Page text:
Incidence of contact-lens-associated microbial keratitis and its related morbidity
ABSTRACT The incidence of contact-lens-associated microbial keratitis is uncertain and its related morbidity in the general population of contact-lens wearers is not known. We examined these issues in a prospective epidemiological study.
We surveyed all practising ophthalmologists in the Netherlands to identify all new cases of microbial keratitis reported during a 3-month period in 1996. Follow-up telephone calls were made to examine ocular morbidity. We undertook annual nationwide telephone surveys between 1994 and 1997 to estimate the prevalence of contact-lens wear.
Of 440 ophthalmologists contacted, 379 provided information. There were 92 cases of microbial keratitis; 17 used daily-wear rigid gas-permeable lenses, 63 daily-wear soft lenses, and 12 extended-wear soft lenses. The estimated annualised incidence of microbial keratitis was 1.1 per 10,000 (95% CI 0.6-1.7) users of daily-wear rigid gas-permeable lenses, 3.5 per 10,000 (2.7-4.5) users of daily-wear soft lenses, and 20.0 per 10,000 (10.3-35.0) users of extended-wear soft lenses (p<0.00001 for comparison between all groups), Five of the 92 patients achieved a final visual acuity of 20/70 or less. Pseudomonas and Serratia spp were the organisms most commonly isolated. Pseudomonas keratitis accounted for the largest mean diameter of corneal ulcers, the highest mean number of days in hospital, the greatest number of mean outpatients visits, and the poorest visual acuity outcome.
The incidence of microbial keratitis among users of extended-wear soft contact lenses in the Netherlands is similar to that reported in the USA during 1989. Awareness of risk factors and improvement in contact-lens materials have not led to a decrease in incidence. Overnight wear should be strongly discouraged.
SourceAvailable from: Eric Tzyy-Jiann Chong
Dataset: 1136 42
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ABSTRACT: The opportunistic pathogen Pseudomonas aeruginosa can infect almost any site in the body but most often targets epithelial cell-lined tissues such as the airways, skin, and the cornea of the eye. A common predisposing factor is cystic fibrosis (CF), caused by defects in the cystic fibrosis transmembrane-conductance regulator (CFTR). Previously, we showed that when P. aeruginosa enters epithelial cells it replicates intracellularly and occupies plasma membrane blebs. This phenotype is dependent on the type 3 secretion system (T3SS) effector ExoS, shown by others to induce host cell apoptosis. Here, we examined mechanisms for P. aeruginosa-induced bleb formation, focusing on its relationship to apoptosis and the CFTR. The data showed that P. aeruginosa-induced blebbing in epithelial cells is independent of actin contraction and is inhibited by hyperosmotic media (400 to 600 mOsM), distinguishing bacterially induced blebs from apoptotic blebs. Cells with defective CFTR displayed enhanced bleb formation upon infection, as demonstrated using bronchial epithelial cells from a patient with cystic fibrosis and a CFTR inhibitor, CFTR(Inh)-172. The defect was found to be correctable either by incubation in hyperosmotic media or by complementation with CFTR (pGFP-CFTR), suggesting that the osmoregulatory function of CFTR counters P. aeruginosa-induced bleb-niche formation. Accordingly, and despite their reduced capacity for bacterial internalization, CFTR-deficient cells showed greater bacterial occupation of blebs and enhanced intracellular replication. Together, these data suggest that P. aeruginosa bleb niches are distinct from apoptotic blebs, are driven by osmotic forces countered by CFTR, and could provide a novel mechanism for bacterial persistence in the host.mBio 02/2015; 6(2). DOI:10.1128/mBio.02533-14 · 6.88 Impact Factor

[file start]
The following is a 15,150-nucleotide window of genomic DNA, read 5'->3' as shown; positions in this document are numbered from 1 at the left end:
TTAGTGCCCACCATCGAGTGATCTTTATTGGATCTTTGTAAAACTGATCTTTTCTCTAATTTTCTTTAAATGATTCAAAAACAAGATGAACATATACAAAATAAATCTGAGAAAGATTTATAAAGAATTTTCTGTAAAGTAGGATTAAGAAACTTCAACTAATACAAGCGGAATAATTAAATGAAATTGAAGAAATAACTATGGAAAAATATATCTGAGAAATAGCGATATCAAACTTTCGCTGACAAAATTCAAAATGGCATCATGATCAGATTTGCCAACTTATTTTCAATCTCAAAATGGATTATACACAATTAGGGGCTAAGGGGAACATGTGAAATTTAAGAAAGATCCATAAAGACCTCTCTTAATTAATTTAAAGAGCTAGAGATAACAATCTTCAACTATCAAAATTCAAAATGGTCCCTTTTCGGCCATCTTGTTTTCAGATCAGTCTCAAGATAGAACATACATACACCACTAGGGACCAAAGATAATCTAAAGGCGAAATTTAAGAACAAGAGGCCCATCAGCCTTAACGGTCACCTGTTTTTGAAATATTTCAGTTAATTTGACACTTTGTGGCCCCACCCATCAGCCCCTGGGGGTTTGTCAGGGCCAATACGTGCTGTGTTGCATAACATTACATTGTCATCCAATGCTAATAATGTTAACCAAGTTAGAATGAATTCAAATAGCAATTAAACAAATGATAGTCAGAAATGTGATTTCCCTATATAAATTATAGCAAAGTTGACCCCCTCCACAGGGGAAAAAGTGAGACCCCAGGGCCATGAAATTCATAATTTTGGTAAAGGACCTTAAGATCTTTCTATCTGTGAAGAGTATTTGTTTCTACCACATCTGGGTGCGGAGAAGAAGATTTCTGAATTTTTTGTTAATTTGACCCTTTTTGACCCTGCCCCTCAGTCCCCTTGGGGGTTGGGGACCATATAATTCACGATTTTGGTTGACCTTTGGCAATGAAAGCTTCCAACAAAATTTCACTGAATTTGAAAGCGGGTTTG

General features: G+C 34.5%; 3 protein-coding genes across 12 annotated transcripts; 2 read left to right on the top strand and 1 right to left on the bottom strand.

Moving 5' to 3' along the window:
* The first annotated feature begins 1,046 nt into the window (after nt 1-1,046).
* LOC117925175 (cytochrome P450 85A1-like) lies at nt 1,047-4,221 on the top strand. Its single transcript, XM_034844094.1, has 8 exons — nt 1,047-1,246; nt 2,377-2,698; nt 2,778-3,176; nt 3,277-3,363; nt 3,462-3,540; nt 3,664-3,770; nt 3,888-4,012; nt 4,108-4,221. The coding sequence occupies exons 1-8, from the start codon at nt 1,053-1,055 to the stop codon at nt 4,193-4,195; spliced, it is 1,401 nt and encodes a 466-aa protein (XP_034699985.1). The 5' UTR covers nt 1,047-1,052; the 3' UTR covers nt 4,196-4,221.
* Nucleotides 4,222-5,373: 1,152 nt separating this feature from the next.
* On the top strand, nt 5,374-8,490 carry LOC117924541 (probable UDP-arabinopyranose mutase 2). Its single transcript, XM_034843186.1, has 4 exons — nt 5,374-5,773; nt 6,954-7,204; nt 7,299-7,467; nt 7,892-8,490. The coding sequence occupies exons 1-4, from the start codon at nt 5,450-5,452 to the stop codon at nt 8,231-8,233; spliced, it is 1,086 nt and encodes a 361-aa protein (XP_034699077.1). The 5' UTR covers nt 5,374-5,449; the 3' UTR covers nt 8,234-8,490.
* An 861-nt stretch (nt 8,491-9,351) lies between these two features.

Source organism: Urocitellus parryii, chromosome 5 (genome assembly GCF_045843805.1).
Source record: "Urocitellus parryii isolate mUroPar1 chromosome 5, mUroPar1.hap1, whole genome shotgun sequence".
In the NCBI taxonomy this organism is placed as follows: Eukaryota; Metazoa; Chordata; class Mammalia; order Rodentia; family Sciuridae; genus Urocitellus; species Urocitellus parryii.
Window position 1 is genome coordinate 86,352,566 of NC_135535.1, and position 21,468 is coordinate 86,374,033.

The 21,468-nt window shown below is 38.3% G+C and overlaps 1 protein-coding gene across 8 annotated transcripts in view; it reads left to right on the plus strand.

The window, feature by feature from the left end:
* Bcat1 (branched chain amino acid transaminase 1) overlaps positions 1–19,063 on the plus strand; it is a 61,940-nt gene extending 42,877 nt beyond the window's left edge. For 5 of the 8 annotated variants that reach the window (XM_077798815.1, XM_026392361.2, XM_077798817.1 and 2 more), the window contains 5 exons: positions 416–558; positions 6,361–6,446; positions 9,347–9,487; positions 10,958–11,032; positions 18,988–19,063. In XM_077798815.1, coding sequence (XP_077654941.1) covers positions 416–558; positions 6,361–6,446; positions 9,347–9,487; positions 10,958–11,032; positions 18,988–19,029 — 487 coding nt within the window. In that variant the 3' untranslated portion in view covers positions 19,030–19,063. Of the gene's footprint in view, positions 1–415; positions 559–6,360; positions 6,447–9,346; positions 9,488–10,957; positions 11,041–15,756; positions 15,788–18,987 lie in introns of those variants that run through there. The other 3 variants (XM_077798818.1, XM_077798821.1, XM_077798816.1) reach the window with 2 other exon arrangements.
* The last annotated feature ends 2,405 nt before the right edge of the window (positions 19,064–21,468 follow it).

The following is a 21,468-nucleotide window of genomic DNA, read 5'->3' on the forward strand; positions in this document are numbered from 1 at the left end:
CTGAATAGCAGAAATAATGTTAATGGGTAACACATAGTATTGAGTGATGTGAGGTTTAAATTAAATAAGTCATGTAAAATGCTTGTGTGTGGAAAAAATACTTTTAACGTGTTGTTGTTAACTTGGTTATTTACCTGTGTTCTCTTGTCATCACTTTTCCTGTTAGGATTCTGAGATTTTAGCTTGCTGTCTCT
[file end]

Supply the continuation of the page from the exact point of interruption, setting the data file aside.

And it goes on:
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ABSTRACT: Microbial keratitis is affecting approximately 4 to 5 per 10000 contact lens wearers worldwide and the seriousness of the disease is depends on type of microbial species contaminated on the contact lens. As number of contact lens wearer is increasing globally including Malaysia in the past ten years, there is a need to identify the type of microbial species that contaminated on contact lenses among Malaysian especially in college students. Therefore, this study was conducted to evaluate the microbial contamination on contact lenses among university students and the habit of the contact lens wearer within the university facility. A total of 67 pairs of used contact lens samples were collected. CFU/ml was calculated based on colonies growth on nutrient agar to represent the microbial population density and Gram staining was performed for all pure cultures with different morphologies. Two major groups of contaminant with different morphologies were subjected for identification using biochemical tests. Our results suggested that 41.79% of the samples collected were contaminated with microbial and the contamination status was significantly different in gender and duration of contact lens wearing per usage (p < 0.05). Besides, monthly disposable contact lens had the highest contamination rate with mean of 2410 CFU/ml when compared to daily and quarter-yearly (3 months) contact lenses. The Gram staining showed that 88.47% of microbial contamination was Gram negative mainly presented with Vibrio spp. and Aeromonas spp. Our study unexpectedly found that contact lenses among university students were contaminated with microbials that might be found in the tap water they used to wash their hands.